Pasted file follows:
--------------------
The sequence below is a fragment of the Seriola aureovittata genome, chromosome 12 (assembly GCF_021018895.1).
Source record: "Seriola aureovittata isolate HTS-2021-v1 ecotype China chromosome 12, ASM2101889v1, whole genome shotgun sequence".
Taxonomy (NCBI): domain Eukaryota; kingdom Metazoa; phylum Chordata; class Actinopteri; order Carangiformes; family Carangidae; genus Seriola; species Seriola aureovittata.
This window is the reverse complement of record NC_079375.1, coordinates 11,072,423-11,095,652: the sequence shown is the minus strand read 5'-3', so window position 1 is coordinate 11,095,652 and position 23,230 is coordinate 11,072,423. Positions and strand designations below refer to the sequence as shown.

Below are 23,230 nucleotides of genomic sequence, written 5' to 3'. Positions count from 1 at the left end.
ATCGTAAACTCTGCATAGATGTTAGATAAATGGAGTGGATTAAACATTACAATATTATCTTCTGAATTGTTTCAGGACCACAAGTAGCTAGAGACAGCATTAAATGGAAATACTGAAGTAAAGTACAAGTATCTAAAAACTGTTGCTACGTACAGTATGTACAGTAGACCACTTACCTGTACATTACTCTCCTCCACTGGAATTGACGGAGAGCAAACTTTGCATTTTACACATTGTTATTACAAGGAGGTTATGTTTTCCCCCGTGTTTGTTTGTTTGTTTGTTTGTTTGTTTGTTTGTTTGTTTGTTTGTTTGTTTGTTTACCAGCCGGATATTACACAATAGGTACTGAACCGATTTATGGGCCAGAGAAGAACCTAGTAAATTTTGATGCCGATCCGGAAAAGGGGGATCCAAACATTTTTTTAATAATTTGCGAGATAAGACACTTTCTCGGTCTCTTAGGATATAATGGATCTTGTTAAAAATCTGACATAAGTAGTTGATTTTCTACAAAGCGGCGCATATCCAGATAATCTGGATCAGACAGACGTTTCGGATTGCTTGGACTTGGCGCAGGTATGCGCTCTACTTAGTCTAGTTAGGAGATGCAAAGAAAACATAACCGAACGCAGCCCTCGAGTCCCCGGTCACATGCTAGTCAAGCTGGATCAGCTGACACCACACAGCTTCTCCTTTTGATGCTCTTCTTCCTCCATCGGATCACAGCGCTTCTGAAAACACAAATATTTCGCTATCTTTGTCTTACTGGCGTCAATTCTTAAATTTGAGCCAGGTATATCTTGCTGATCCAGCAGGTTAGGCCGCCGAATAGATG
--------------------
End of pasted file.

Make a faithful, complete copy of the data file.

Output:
The sequence below is a fragment of the Seriola aureovittata genome, chromosome 12 (assembly GCF_021018895.1).
Source record: "Seriola aureovittata isolate HTS-2021-v1 ecotype China chromosome 12, ASM2101889v1, whole genome shotgun sequence".
Taxonomy (NCBI): domain Eukaryota; kingdom Metazoa; phylum Chordata; class Actinopteri; order Carangiformes; family Carangidae; genus Seriola; species Seriola aureovittata.
This window is the reverse complement of record NC_079375.1, coordinates 11,072,423-11,095,652: the sequence shown is the minus strand read 5'-3', so window position 1 is coordinate 11,095,652 and position 23,230 is coordinate 11,072,423. Positions and strand designations below refer to the sequence as shown.

Below are 23,230 nucleotides of genomic sequence, written 5' to 3'. Positions count from 1 at the left end.
ATCGTAAACTCTGCATAGATGTTAGATAAATGGAGTGGATTAAACATTACAATATTATCTTCTGAATTGTTTCAGGACCACAAGTAGCTAGAGACAGCATTAAATGGAAATACTGAAGTAAAGTACAAGTATCTAAAAACTGTTGCTACGTACAGTATGTACAGTAGACCACTTACCTGTACATTACTCTCCTCCACTGGAATTGACGGAGAGCAAACTTTGCATTTTACACATTGTTATTACAAGGAGGTTATGTTTTCCCCCGTGTTTGTTTGTTTGTTTGTTTGTTTGTTTGTTTGTTTGTTTGTTTGTTTGTTTGTTTACCAGCCGGATATTACACAATAGGTACTGAACCGATTTATGGGCCAGAGAAGAACCTAGTAAATTTTGATGCCGATCCGGAAAAGGGGGATCCAAACATTTTTTTAATAATTTGCGAGATAAGACACTTTCTCGGTCTCTTAGGATATAATGGATCTTGTTAAAAATCTGACATAAGTAGTTGATTTTCTACAAAGCGGCGCATATCCAGATAATCTGGATCAGACAGACGTTTCGGATTGCTTGGACTTGGCGCAGGTATGCGCTCTACTTAGTCTAGTTAGGAGATGCAAAGAAAACATAACCGAACGCAGCCCTCGAGTCCCCGGTCACATGCTAGTCAAGCTGGATCAGCTGACACCACACAGCTTCTCCTTTTGATGCTCTTCTTCCTCCATCGGATCACAGCGCTTCTGAAAACACAAATATTTCGCTATCTTTGTCTTACTGGCGTCAATTCTTAAATTTGAGCCAGGTATATCTTGCTGATCCAGCAGGTTAGGCCGCCGAATAGATG